IPRT advocates for a national penal policy that is just and humane, promotes effective non-custodial responses to crime and uses prison as a last resort.
Our vision is for Irish penal policy that focuses on non-custodial responses to crime and has rehabilitation and social reintegration at its core. We believe that the emphasis of our penal system needs to move towards diverting young offenders and at risk groups away from offending behaviour at the entry points to the penal system.
We work towards securing long-term commitment to a coherent, evidence-informed, and effective penal policy, underpinned by international best practice. Effectiveness in this context is taken to mean the approaches to offending behaviour which reduce the risk of re-offending and which are seen to have the greatest social and economic benefits while minimising potential social and economic harm.
Key issues for IPRT in relation to the development of Irish penal policy over recent years have included highlighting the rapid expansion of our prison population from 2007 to 2011 (and again in 2018) and promoting alternatives to custody through research, advocacy and policy work.
We also engage in public and political debate around crime and punishment to build more informed debate and counteract the demonization of offenders. Some of our media appearances are detailed here.
24th June 2019
While positive reforms have been made in penal policy in recent years, an over-reliance on prison sentences within the judicial system means our prisons are becoming increasingly overcrowded.
17th June 2019
IPRT makes recommendations on how the Prole Bill 2016 could be strengthened to achieve its goals of clarity, transparency and fairness.
5th June 2019
IPRT welcomes the inclusion of ‘Structured Sentencing’ as a project in the LRC’s Fifth Programme of Law Reform.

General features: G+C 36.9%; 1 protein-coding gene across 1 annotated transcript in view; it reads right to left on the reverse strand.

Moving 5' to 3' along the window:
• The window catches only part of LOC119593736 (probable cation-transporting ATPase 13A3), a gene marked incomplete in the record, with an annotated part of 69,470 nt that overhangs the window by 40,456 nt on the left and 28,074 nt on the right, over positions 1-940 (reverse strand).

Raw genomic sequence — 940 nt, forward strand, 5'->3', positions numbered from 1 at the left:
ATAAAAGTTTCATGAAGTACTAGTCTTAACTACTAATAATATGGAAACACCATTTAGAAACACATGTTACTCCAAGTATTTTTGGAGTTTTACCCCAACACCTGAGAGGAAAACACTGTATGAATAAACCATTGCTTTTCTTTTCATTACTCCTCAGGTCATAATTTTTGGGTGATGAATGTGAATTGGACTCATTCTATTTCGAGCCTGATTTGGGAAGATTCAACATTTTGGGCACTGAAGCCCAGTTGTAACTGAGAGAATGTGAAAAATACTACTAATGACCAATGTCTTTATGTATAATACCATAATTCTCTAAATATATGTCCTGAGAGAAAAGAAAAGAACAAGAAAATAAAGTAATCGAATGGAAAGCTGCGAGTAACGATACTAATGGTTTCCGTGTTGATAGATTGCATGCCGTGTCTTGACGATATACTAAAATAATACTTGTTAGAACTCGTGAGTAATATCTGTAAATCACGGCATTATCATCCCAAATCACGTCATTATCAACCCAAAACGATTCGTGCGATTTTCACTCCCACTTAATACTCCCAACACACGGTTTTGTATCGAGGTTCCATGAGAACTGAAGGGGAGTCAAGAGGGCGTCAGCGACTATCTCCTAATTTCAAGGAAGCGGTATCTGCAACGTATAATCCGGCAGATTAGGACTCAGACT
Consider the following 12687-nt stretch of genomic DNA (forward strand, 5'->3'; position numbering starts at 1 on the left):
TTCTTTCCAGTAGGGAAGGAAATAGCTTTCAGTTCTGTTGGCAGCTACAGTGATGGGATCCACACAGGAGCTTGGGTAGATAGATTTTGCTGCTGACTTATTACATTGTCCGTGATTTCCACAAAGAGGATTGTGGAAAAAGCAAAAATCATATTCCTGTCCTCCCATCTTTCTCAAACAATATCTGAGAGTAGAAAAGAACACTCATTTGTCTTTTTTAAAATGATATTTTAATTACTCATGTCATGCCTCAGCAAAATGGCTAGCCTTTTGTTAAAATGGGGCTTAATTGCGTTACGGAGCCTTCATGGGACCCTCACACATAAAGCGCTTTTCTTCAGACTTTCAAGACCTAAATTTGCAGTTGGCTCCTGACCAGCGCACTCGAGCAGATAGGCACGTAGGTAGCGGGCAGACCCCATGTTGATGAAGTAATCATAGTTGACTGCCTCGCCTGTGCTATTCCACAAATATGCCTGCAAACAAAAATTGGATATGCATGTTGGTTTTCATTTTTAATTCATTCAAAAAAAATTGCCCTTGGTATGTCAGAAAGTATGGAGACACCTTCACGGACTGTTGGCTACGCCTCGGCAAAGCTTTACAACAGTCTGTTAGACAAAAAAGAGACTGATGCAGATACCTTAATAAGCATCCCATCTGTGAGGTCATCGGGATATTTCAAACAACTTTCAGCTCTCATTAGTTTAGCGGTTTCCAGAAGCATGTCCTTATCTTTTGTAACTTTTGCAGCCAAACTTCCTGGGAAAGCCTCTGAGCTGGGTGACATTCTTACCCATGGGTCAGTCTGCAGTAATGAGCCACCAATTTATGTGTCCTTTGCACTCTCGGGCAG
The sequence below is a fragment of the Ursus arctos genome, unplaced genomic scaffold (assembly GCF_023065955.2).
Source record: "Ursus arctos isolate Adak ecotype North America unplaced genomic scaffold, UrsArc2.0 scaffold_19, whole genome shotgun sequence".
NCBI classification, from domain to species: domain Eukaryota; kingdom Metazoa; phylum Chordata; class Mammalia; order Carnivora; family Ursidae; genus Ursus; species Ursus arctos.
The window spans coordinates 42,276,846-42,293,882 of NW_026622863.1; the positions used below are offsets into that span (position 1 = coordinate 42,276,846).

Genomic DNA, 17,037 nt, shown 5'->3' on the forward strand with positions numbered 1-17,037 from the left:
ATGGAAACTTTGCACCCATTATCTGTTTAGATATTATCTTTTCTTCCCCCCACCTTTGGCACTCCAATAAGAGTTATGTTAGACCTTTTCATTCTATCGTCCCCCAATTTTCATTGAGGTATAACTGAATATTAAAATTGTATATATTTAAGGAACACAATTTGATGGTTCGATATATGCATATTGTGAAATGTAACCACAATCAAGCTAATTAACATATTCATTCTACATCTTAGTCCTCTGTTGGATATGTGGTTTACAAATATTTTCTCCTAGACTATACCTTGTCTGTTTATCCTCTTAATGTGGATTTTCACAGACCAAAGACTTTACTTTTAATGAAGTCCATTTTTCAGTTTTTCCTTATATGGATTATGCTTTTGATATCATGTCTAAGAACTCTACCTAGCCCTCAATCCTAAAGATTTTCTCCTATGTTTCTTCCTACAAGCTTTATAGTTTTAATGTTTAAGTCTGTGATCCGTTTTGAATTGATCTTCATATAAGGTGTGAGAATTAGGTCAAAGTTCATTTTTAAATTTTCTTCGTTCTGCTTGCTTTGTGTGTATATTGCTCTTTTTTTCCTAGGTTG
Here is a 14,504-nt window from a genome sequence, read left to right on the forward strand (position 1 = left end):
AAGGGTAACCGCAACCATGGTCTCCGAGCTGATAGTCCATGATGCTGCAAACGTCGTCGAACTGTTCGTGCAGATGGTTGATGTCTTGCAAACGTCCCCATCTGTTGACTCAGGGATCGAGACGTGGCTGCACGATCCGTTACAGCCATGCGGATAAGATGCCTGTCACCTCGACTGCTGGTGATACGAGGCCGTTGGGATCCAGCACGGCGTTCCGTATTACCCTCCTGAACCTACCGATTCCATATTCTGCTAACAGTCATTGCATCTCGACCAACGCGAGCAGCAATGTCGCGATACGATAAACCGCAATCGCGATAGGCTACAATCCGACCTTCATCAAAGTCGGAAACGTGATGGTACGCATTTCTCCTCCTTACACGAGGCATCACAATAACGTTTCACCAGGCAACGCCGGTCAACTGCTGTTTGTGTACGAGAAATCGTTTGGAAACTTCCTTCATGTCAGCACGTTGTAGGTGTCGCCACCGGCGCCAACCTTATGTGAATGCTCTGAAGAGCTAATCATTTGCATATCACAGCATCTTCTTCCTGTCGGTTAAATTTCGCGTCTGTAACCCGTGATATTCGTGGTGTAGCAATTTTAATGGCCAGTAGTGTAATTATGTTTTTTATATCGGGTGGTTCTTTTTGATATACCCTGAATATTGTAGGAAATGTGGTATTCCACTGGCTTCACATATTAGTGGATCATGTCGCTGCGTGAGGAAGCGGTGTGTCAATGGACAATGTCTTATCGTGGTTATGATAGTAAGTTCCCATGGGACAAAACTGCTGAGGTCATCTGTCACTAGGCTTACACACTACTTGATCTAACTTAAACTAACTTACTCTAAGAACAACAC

4th June 2019
Want to know more about how parole works? We have compiled a brief overview of the purpose of parole and temporary release, as well as some recent figures on the use of parole in Ireland.
31st May 2019
Results from a study published by the Ministry of Justice suggest that increased use of release on temporary license before release from prison is associated with reduced offending on release.
17th May 2019
The Scottish Government has today officially announced plans to extend the current presumption against short custodial sentences.
14th May 2019
RESCALED, launched in April 2019, advocates for a small-scale, differentiated approach to prisons, with community integration at its core.
8th May 2019
Crest evaluates the impact of the introduction of a presumption against the use of custodial sentences of three months or less in Scotland in 2011.
3rd May 2019
IPRT repsonse to reports of recategorisation of single cells to deal with overcrowding.
1st May 2019
After a referendum was passed in 2014 in California to recategorise some nonviolent offences as misdemeanours, rather than felonies, what have the effects been on the crime rate?